(Photo courtesy of NASA/AP News)
A big "Welcome Home" to the intrepid astronauts on board the Space Shuttle Discovery today. I'm sure I wasn't the only one waiting and listening with my breath held, hoping that this would not be a repeat of the Columbia disaster. The delayed landing and the mid-mission repairs were certainly enough to make even a casual follower of the space program a little nervous.
Having said that, the Return to Flight mission made me stop and think a bit about the significance of manned space flight and this mission in particular. Certainly this mission had to take place in order for any discussion of the future of manned space flight to have any meaning. We had to know whether or not continued flight into orbit around the Earth was even feasible with our present technology and I think this mission established that future trips are possible.
For me, the idea of manned space flight takes on a significance that exceeds any practical usefulness, however. True, there are some types of scientific experimentation that requires a human instrument to conduct and certainly the International Space Station requires the support of the U.S. shuttle fleet for its construction and operation. But I believe there is an over-arching emotional and ideological justification that is at least as important as any scientific need.
The exploration of space represents the fundamental need for humanity to expand beyond any barrier, to peek behind any curtain. It's intrinsic in the fundamental need for mankind to search for our place and our purpose in the universe. Space exploration represents the cutting edge of human ingenuity and innovation, ideals which are part of the bedrock of our society and culture. Space exploration stands as grand testimony to what we can accomplish and how we can grow.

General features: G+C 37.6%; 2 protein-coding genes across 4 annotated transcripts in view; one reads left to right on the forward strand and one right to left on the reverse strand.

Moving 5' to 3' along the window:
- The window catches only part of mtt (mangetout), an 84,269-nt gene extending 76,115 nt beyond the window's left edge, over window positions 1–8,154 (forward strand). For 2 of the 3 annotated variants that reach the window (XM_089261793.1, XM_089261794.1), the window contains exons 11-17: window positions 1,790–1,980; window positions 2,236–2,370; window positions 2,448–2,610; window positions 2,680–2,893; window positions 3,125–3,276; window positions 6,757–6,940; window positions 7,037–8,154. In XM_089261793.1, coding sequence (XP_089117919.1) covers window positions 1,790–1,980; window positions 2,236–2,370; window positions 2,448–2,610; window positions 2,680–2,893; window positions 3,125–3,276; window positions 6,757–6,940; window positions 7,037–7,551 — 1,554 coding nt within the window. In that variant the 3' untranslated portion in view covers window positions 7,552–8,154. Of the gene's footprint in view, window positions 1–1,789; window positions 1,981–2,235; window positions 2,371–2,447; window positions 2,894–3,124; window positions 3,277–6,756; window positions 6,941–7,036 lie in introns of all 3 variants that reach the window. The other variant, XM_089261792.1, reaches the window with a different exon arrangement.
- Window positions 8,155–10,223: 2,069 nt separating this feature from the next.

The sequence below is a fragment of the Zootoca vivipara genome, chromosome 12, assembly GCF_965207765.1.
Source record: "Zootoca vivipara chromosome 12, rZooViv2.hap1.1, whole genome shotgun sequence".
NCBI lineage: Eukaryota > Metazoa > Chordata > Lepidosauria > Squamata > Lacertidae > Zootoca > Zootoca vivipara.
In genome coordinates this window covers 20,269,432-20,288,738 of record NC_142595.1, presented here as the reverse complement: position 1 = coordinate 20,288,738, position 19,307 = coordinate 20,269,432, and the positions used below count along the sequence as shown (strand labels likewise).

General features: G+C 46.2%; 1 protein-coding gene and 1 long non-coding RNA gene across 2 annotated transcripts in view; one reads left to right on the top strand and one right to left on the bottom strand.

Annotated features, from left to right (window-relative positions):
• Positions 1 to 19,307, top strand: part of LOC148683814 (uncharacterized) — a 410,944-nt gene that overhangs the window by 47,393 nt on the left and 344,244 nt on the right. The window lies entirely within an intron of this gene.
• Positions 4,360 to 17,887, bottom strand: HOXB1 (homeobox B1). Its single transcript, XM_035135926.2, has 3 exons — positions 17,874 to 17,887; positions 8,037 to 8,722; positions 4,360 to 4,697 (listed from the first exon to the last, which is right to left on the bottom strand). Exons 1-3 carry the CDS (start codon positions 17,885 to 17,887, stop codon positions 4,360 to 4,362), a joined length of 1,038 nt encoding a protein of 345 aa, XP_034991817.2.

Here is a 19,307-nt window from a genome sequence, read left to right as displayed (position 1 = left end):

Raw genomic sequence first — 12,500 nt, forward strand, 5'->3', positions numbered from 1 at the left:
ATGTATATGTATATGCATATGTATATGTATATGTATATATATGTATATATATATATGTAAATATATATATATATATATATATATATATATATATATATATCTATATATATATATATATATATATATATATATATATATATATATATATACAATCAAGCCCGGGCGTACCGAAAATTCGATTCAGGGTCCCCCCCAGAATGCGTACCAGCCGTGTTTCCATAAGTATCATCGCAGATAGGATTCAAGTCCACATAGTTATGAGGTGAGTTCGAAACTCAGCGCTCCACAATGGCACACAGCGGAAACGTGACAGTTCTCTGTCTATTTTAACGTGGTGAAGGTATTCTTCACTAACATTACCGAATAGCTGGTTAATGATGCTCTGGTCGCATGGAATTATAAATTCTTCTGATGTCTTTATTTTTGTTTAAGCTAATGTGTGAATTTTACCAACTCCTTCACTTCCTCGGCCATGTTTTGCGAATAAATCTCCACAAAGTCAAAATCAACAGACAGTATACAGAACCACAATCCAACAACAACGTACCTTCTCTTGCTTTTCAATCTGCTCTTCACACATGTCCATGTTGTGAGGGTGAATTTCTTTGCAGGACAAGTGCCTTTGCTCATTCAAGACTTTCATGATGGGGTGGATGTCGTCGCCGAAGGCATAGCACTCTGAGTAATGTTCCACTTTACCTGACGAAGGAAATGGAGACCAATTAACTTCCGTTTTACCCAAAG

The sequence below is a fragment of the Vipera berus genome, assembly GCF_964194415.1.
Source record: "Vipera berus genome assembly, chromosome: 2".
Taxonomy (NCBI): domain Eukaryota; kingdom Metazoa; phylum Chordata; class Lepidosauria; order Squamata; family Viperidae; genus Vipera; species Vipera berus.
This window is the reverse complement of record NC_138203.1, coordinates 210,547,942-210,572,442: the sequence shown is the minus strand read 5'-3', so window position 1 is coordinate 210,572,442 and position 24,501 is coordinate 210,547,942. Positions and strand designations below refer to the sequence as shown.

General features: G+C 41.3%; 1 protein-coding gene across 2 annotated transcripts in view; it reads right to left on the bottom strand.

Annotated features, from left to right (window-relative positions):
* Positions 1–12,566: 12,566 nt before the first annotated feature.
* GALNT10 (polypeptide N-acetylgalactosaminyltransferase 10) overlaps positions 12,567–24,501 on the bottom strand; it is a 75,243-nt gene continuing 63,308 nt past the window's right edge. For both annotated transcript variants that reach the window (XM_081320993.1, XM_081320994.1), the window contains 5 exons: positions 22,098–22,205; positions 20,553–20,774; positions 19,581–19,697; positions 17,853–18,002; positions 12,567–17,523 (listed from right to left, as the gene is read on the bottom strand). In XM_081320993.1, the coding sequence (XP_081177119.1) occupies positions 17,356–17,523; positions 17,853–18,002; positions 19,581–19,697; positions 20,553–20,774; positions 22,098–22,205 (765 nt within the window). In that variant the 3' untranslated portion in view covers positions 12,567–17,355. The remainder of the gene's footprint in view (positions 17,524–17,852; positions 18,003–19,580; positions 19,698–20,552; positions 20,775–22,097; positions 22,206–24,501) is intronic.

Further, these ideals speak to a great commonality among all of us living on this planet. From space, we are one very tiny community of like individuals. These ideals speak to something greater in us than nationalism and idealism; they symbolize a common thread that makes us one people. Not Americans, not Iraqis, no race, religion or political party but one human species that shares in this common expression of our own potential and our own search for meaning. Manned space exploration will always be dangerous; such is the nature of exploration throughout human history. But the reward sure to be shared by us all at the first imprint of a new footprint on the Moon or of the first picture of a space suit waving from the red dustiness of Mars will be well worth that risk.
I must admit I was a little misty-eyed in the car this morning listening to a NPR correspondent's coverage of Discovery's landing this morning, which is unusual for me, being the stoic, Midwestern fellow that I am. Maybe it was recognition of those fine ideals of exploration and discovery that moved me. Or perhaps it was the need for some good news in these troubled days; some story demonstrating the finer side of humanity often obscured by the clouds of war and social strife.
For whatever it was, I'm grateful.